Space Manager Claudia Kessler

„I would abandon everything to explore a new planet“

Having been a student of Mechanical Engineering at TUM, Claudia Kessler enthusiastically gets involved in any discussion about women in aerospace. Even though she never went to space herself, she is now one of the central figures in astronautics. Now she intends to send the first female German astronaut into space.

When four-year-old Claudia Kessler watched the first moon landing on TV with her parents, she knew for certain: one day she will be an astronaut herself. But life has different plans for her. After finishing school she enrols at TUM in Mechanical Engineering and studies Aerospace. Being the only woman amongst one thousand men, she learns early on to stand her ground. Her application as an astronaut on the second German Spacelab Mission with the spaceship Columbia however fails due to timing, because she is not yet able to present a degree at this point. Even today Claudia Kessler still regrets having missed this chance a little. She has a clear idea of how fascinating earth looks from space: “You recognize how fragile our atmosphere is and that we are travelling through space on this blue planet ‘completely by ourselves’.

I usually do not let setbacks stop me.

Astronautics as a Profession

Even though it has not worked out with a trip into space, Claudia Kessler made Astronautics her profession. “I usually do not let setbacks stop me. I am more the ‘now more than ever’ type”, she says today. Straight after finishing her studies Claudia Kessler joins an Astronautics company in Munich. Today she is managing the European branch of Hernandez Engineering Space, one of the leading recruiters for highly qualified personnel in the space sector. Since more than 20 years she is a member of several committees, takes part in panel discussions and is trying to get women excited about rockets and satellites. Because the low percentage of women in this industry continues to upset her, together with a colleague she is organising the European-wide network Women in Aerospace, which improves the visibility of women in Astronautics and their leadership opportunities. Here, the just 1,61 tall woman knows how to draw attention: “I am naturally loud and noticeable and like to take centre stage. And if nobody sees me, I will get up on a chair.”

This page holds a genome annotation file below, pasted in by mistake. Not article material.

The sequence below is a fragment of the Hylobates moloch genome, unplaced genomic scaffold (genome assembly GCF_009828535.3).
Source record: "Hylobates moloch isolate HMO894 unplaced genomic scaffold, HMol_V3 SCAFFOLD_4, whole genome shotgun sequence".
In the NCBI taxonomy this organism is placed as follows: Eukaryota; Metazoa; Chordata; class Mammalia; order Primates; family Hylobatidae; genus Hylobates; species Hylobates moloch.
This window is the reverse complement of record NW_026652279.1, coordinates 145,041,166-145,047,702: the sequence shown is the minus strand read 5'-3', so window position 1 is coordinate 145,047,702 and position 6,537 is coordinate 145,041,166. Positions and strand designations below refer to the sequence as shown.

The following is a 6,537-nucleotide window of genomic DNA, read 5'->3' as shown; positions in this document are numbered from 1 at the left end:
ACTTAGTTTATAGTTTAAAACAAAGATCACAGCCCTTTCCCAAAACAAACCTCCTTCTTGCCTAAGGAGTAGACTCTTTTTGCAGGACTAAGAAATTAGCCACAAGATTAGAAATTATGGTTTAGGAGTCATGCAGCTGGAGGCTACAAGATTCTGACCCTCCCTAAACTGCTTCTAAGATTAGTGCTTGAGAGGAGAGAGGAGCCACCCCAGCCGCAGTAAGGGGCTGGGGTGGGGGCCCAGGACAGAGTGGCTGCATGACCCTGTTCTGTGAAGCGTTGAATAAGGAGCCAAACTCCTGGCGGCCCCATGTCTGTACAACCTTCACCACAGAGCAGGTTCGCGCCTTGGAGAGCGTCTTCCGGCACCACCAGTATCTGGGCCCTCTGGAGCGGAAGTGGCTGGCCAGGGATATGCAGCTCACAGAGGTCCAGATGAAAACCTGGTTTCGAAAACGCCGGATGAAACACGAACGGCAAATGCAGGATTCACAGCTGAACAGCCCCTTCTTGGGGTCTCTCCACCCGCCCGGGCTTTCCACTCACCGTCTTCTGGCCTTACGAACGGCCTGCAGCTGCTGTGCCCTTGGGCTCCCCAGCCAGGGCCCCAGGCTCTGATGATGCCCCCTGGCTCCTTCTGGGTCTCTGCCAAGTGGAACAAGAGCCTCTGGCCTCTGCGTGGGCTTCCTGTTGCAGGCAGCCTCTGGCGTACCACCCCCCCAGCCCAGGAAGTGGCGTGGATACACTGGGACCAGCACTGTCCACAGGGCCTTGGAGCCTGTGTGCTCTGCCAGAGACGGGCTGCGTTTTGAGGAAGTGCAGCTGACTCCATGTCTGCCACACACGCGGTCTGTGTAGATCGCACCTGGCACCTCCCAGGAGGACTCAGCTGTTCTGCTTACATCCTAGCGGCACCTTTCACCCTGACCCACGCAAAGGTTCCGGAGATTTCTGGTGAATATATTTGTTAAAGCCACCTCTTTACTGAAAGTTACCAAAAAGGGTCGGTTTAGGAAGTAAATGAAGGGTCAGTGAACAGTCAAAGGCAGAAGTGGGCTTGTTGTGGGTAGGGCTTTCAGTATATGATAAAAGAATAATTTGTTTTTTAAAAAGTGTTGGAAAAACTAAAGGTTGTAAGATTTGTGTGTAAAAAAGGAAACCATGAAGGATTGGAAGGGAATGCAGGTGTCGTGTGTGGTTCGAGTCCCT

TUM Alumni Claudia Kessler in a model of the international space station.

Claudia Kessler would have loved to enter such a space station as an astronaut. Her own flight into space failed due to timing. Today she is nevertheless one of the central figures in European astronautics (Photo: Astrid Susanna Schulz).

The Dream Remains

In 2016 Claudia Kessler has decided that, after 11 German men in space it is finally the women’s turn. She started a private initiative to help cast and train the first German female astronaut and to send her into space. The response was overwhelming: they received numerous applications of young women. In cooperation with the German Aerospace Centre and Airbus two female astronauts have been selected in April, who have meanwhile started their training for flying into space. For Claudia Kessler this initiative is not just a matter of principle. From a science perspective, it is important to gather data on how female bodies react in space: “I am thinking about the hormonal changes, how the skin sweats, and also changes in the eyes and the circulatory system and of course psychological factors.”

With her campaign Claudia Kessler is on a road to success and has received significant support, amongst others, from the Federal Minister of Economics Brigitte Zypries. She has also promoted women in her own company and filled half of the management positions with females. But the dream of flying into space herself remains. If there was a mission to explore another planet – with no possibility to return – would she join? “Yes! Even though it would be hard for me to leave my friends and family, the curiosity and sense of adventure to explore an unknown planet would be stronger.”